It could the premise of a good movie…

5 07 2010
…or even a good book.

Bringing back into existence extinct animals through the use of genetic and reproductive technologies. I wonder where that idea came from, researchers at Scripps & San Diego Zoo?

Well, okay, it’s not quite extinct, but the Drill Monkey from equatorial Africa is pretty darn endangered, which might be a redeeming factor for this story. Instead of creating a whole range of new endangered species, we should be working on protecting the ones we already have. And we definitely should be trying to avoid resurrecting giant reptilian predators that will eat all our goats.

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Jim’s Story: Engine bodies and body engines

15 05 2010

This is taken from my Science Education textbook, The Art of Teaching Science. Is this a science lesson gone wrong? or a science lesson gone right?

Snapshot 10.1

Jim (not his real name) was explaining homeostasis to his Year 12 biology class. Homeostasis is the process where bodily inputs and outputs are balanced to maintain a constant internal environment. To model body temperature regulation, Jim used a car engine’s cooling system to show how heat input and output are balanced. Read the rest of this entry »





Is this anti-racism comic being racist?

9 05 2010

Take a look at this comic:

This is clearly a comic against racism, but is this particular page racist?

Click the image for the complete comic.

Read the rest of this entry »





Suspected zombie outbreak in Melbourne

1 05 2010

Warning: We have a possible patient zero

(Image: xkcd)

I hope this new-fangled national health reform has some sort of measures that prevent the dead just up and walking out into the streets and cause the zombie apocalypse.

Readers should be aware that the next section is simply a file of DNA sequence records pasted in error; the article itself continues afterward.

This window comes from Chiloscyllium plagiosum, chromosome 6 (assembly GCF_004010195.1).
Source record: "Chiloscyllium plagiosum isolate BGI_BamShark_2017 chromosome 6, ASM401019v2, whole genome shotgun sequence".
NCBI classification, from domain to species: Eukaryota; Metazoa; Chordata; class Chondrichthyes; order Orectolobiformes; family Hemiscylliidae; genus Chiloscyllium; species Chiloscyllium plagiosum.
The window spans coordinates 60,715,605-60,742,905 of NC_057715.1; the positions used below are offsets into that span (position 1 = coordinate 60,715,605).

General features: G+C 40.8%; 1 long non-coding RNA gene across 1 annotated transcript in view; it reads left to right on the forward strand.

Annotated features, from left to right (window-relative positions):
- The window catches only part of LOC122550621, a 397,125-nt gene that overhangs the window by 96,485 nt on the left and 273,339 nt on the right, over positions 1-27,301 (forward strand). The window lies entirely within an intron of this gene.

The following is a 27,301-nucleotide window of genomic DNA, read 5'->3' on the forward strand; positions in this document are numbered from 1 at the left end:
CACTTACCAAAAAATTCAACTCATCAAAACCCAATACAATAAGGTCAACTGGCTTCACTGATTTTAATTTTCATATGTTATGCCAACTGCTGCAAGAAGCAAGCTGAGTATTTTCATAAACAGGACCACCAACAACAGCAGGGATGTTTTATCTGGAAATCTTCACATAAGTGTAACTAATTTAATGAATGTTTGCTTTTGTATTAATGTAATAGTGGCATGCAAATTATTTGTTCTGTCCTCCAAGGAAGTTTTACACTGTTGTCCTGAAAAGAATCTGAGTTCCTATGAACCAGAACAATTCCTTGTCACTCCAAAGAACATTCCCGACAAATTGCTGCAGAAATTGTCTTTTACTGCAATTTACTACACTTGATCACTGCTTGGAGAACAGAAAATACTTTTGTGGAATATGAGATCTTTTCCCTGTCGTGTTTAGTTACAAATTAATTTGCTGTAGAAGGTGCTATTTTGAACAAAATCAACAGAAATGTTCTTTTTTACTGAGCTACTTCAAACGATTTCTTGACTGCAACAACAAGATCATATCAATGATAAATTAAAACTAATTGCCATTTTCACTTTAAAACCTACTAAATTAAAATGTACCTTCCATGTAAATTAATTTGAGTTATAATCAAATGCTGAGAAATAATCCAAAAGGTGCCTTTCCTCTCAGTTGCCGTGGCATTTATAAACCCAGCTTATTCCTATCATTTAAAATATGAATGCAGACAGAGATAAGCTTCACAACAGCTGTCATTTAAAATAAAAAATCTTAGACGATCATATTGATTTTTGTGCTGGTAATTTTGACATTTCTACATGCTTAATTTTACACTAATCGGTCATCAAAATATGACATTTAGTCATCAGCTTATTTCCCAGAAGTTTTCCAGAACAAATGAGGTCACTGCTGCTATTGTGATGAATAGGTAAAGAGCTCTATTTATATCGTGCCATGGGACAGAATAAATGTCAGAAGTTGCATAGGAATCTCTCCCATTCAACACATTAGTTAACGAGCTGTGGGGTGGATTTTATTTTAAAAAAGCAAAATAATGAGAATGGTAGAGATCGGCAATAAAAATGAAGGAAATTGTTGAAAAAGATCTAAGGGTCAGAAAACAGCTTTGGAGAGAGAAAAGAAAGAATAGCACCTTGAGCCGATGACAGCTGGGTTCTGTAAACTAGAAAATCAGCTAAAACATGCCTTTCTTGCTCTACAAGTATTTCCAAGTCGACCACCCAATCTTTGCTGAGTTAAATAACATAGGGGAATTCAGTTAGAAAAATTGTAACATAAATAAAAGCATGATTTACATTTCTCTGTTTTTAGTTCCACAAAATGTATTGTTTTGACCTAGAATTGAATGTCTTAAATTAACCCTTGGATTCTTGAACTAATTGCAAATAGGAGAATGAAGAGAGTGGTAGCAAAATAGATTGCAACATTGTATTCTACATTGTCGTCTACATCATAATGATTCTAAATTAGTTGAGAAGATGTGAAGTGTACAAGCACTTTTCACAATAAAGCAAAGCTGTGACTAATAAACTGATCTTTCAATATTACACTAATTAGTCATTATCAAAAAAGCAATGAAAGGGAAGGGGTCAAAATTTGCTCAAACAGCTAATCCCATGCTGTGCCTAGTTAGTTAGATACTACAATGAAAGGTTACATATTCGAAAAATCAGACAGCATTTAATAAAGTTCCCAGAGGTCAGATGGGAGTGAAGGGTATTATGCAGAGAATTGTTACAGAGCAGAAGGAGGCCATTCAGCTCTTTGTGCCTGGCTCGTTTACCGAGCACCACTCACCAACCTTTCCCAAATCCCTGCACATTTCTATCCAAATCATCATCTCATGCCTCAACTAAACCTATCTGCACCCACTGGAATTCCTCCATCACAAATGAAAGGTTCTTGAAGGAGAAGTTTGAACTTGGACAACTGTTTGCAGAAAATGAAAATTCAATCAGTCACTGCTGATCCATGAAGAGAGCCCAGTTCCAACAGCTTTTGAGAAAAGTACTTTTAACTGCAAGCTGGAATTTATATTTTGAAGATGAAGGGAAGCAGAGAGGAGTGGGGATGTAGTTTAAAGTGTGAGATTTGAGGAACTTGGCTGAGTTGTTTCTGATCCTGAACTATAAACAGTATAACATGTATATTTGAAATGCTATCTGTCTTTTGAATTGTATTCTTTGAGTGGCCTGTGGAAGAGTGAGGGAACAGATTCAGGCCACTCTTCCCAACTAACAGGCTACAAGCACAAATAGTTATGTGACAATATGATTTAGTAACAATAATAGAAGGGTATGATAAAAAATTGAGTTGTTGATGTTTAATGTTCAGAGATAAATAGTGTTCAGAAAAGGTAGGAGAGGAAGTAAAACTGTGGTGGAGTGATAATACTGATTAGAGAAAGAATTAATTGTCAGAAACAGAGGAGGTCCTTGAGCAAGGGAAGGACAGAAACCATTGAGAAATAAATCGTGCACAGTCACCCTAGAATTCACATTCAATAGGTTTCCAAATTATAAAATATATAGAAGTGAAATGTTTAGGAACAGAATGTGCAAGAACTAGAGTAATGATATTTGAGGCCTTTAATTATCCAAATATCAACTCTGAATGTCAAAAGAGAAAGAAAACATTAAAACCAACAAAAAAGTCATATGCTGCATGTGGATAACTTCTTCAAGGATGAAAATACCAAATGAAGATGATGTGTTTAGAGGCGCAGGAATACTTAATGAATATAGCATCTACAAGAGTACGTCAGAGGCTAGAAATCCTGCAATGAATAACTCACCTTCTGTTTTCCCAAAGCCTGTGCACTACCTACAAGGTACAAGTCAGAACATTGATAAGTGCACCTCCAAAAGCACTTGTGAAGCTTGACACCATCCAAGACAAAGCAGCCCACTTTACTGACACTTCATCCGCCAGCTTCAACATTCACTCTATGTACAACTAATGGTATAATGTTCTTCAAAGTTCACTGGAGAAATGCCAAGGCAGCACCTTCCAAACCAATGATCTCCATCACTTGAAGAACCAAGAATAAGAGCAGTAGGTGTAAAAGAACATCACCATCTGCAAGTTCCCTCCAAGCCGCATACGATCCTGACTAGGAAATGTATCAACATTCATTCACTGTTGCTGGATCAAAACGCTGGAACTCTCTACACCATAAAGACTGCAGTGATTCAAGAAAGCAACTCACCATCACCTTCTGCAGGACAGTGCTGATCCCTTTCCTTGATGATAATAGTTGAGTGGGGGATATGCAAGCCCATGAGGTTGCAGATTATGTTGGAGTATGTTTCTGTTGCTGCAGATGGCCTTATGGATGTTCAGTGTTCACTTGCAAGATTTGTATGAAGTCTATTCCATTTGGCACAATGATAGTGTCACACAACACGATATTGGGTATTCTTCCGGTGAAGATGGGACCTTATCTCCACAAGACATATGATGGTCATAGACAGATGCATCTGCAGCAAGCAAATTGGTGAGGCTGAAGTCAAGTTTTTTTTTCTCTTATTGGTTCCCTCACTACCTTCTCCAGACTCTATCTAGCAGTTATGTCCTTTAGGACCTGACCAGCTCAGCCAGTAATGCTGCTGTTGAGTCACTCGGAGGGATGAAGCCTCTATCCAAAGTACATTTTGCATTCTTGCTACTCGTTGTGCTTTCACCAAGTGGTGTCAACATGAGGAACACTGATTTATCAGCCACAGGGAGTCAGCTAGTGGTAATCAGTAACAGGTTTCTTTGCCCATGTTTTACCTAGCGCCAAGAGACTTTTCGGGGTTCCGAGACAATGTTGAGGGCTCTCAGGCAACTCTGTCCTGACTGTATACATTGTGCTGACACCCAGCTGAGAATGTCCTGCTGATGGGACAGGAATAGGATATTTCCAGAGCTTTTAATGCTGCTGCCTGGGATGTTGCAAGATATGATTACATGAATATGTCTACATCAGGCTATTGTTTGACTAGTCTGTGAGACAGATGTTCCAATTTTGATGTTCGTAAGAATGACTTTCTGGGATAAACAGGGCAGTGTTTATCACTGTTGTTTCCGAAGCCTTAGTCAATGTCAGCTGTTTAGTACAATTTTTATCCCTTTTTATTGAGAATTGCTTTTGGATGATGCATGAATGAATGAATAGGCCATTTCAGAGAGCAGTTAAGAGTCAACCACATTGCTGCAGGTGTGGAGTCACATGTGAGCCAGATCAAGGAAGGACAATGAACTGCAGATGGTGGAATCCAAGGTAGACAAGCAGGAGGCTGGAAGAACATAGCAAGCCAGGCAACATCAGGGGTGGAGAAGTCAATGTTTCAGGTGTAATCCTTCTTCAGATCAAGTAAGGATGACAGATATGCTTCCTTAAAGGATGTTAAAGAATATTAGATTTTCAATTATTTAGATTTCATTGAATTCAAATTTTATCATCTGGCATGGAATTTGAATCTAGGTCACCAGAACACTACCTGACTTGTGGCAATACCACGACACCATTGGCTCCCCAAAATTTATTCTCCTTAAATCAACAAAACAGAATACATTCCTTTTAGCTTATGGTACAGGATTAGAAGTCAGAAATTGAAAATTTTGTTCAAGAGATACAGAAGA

To be fair, Mr. Thornton is still speaking, however may be deluded as he still professes disbelief in his death despite documents clearly stating otherwise. He may not be a zombie, perhaps a vampire or post-mortem deity?





Get the book on taxonomy fail

5 11 2009

But we're all mammals aren't we ... wait ... what ... that's not right

But we’re all mammals aren’t we … wait … what … that’s not right

Credit: 365:14 – Taxonomy Fail by sidesmirk, on Flickr (Creative Commons – Attribution, Share Alike)





Abortion in Queensland – is it what you think?

12 08 2009

If you criminalise abortion, what do you expect will happen?

(The Australian) TEGAN Simone Leach was 19, pregnant and “scared” when her boyfriend’s sister arrived in Cairns last Christmas Day with a consignment of contraband tablets and doctor’s instructions written in Ukrainian.

What transpired after Ms Leach allegedly terminated her pregnancy with the abortion pill RU486 and the Queensland police got involved, has unleashed a legal and political storm of the like not seen before in this country.

Ms Leach will face court next month charged with the crime of procuring her own miscarriage, in what is believed to be the first case of its kind to be brought under Queensland’s century-old abortion laws.

If convicted, she faces up to seven years’ jail.

The young man in her life, Sergie Brennan, 21, faces up to 14 years’ imprisonment for attempting to procure an abortion and three years’ jail on a further charge of supplying the means to procure an abortion. [more]

As expected there is quite a lot of anger coming from liberal left sector – with the launch of the Pro-choice Action Collective in Queensland. They have a facebook group and a website. But is this the right case to be defending? Read the rest of this entry »





The curious case of the unqualified qualication

4 08 2009

According to 6minutes.com.au the Chiropractor’s Association of Australia has asked people to stop practicing chiropract. Well, particular people. Doctors in particular. Because they are not qualified enough.

Oh, wait we are only at the entrance to this rabbit hold.

According to the CAA it takes a minimum of 5-years to become a chiropractor, while a doctor can just upskill with a correspondence course from the RACPG.

The article also suggests that tha CAA candidly admits that there are risks associated with spinal manipulation. I wonder if the wider chiropractic community will accept these risks are potential (and any risk will not be wholly mitigated by the presence of trained ‘professional’).

Now while the CAA almost seems laughable here, they are actually attempting to enforce exactly what the evidence-based medicine community has asked of them: clean up their own house. They are accepting responsiblity for the safe practice of chiropract by all practicioiners, by attempting to get some training standards in place.

Rather then laughing this off perhaps the EBM community should be asking – why are all these actual GPs and MDs engaging in an unproven non-reality based mode of practice with established associated risks, and why is the RACPG encouraging it?

I can think of a couple of weak reasons, can you?